Most times this data will serve as a reminder as to how important it is to make your site user friendly for visitors using mobile phones. You can even get more specific information regarding which types of mobile phones they use under “Devices”.
Perhaps the most valuable information for a website owner has to do with where visitors to their site are coming from. The most common sources of traffic are organic search results (mainly on Google), PPC, social networks, referrals and direct traffic.
You’ll find information regarding traffic sources on Acquisition -> Overview
Here’s what this data means:
Referral – traffic from links to your site found on other websites. By pressing on “Referral” you’ll get a list of all the sites visitors came from.
Direct – visitors who entered your site directly, either by typing in its URL or from favorites on their browser.
Organic Search – all traffic from search engines is taken into account, Google, Yahoo, Bing etc. You can find the complete list here. Naturally, the main bulk of search engine traffic will be from Google. If you want to learn about the search words your visitors searched for when they found your site you’ll have to associate Google Analytics with your website through a Search Console account.
Social – traffic from social networks such as facebook, twitter, etc.
Paid Search – traffic from Google addwords campaigns including all its derivatives (search, media and more) or DoubleClick.
There’s a way in which you can check out how visitors move through your website’s pages, the most common funnels that is. You can do this from Behavior -> Behavior Flow
From this flow chart you can see how your visitors typically surf through your website, you can then make changes based on conclusions you come to. On one end of the flow chart you’ll find the page a visitor entered from, on the other is the page they left from and so on. Use the arrows at the side of the chart to move around and find out how many visitors navigated from one page to another.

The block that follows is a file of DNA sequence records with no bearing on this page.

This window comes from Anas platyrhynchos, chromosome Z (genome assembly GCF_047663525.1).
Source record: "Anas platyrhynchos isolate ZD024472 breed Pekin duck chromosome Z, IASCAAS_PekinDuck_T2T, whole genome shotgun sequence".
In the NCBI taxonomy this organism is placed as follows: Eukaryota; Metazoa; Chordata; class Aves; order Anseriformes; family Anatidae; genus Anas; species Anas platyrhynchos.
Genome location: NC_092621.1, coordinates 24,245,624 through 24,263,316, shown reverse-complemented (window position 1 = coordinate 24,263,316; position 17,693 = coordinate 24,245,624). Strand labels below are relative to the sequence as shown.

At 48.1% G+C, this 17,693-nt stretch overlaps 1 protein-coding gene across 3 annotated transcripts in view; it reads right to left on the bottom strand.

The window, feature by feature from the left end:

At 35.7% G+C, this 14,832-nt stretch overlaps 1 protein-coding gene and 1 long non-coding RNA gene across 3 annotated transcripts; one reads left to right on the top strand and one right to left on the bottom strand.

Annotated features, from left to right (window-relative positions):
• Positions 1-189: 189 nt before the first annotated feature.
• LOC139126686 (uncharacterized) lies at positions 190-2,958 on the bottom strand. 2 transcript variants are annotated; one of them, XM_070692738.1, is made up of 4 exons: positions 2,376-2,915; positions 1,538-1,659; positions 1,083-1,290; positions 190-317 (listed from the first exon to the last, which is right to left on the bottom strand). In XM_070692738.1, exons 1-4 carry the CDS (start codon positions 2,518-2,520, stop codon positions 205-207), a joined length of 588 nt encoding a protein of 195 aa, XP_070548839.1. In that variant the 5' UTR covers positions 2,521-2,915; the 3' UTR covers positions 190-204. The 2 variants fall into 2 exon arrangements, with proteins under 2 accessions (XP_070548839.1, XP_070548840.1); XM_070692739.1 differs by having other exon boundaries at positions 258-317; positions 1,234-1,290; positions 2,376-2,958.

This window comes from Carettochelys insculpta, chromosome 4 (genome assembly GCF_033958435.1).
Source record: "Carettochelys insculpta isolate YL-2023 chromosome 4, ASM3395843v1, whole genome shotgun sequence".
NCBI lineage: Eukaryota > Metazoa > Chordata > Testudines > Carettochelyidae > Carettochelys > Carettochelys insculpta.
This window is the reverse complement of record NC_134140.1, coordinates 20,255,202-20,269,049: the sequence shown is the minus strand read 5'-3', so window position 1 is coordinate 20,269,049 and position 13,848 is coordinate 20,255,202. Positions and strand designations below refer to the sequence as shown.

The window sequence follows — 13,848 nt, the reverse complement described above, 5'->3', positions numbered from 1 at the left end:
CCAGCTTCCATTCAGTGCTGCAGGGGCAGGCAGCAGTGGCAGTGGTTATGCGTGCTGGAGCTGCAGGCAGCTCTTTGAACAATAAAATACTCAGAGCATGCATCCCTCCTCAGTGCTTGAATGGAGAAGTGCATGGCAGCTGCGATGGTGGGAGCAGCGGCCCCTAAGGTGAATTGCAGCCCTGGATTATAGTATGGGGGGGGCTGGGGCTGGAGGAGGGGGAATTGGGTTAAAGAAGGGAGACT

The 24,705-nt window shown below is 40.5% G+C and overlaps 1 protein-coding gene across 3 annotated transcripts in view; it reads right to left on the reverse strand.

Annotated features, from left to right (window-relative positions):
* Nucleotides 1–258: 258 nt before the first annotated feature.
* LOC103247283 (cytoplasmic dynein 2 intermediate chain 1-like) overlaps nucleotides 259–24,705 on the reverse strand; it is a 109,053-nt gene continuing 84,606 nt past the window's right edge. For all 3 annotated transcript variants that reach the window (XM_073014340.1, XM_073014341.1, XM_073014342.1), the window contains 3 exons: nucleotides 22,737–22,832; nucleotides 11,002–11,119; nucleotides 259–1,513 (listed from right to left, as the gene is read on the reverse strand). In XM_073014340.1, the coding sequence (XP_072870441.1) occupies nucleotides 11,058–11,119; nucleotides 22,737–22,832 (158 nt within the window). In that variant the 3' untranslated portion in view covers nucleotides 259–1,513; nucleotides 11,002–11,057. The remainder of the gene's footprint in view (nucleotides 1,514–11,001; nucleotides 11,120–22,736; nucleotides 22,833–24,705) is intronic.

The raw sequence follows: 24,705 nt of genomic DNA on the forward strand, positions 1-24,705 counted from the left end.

Page Views, Landing Pages and Exit Pages
As website owners it is very important that you know which are the most popular pages on your website (the ones which are viewed the most). Such insight can help you improve your site in countless ways, such as finding out which content is most appealing and creating more such content. You can also work to improve the pages which are viewed the most so that visitors get even more benefit from visiting them, or you can think of ways to increase income such pages generate.
You can find such information on Behavior -> Site Content -> All Pages
Further valuable information about the most viewed landing pages and most viewed exit pages is to be found in the same above mentioned tab under “Landing Pages” and “Exit Pages”.
Site Speed Suggestions
This is a bonus part for those of you who’ve made it all the way through this post .
Google has developed a number of tools designed to help developers improve a website’s loading time. One of the most popular of these tools is “PageSpeed Insights” which offers suggestions for improving code in order to get website pages to perform better. Google Analytics allows integration of this tool and website visitors behavior. Using this integration enables you to get a speed rank (from zero to 100) for the main pages of your website, you can get tips for improving loading speeds with a single click. Access to this feature is from Behavior -> Site Speed -> Site Speed Suggestions:
In this post we’ve learnt about basic features of Google Analytics all in order to allow you to begin using them. The next step is to monitor more and more stats!
The more you use Google Analytics the more you will be able to benefit from it.
Using Google Analytics you can get information about things like Conversions and Segmentation, you can create personalized Dashboards and much more. The Google Help Center is a great place to learn more about Google Analytics.
If you have any comments to add or any questions you want answered, you’re welcome to post them bellow!
Tags: analytics, Behavior Flow, google analytics, Organic Search, Traffic Sources, visitors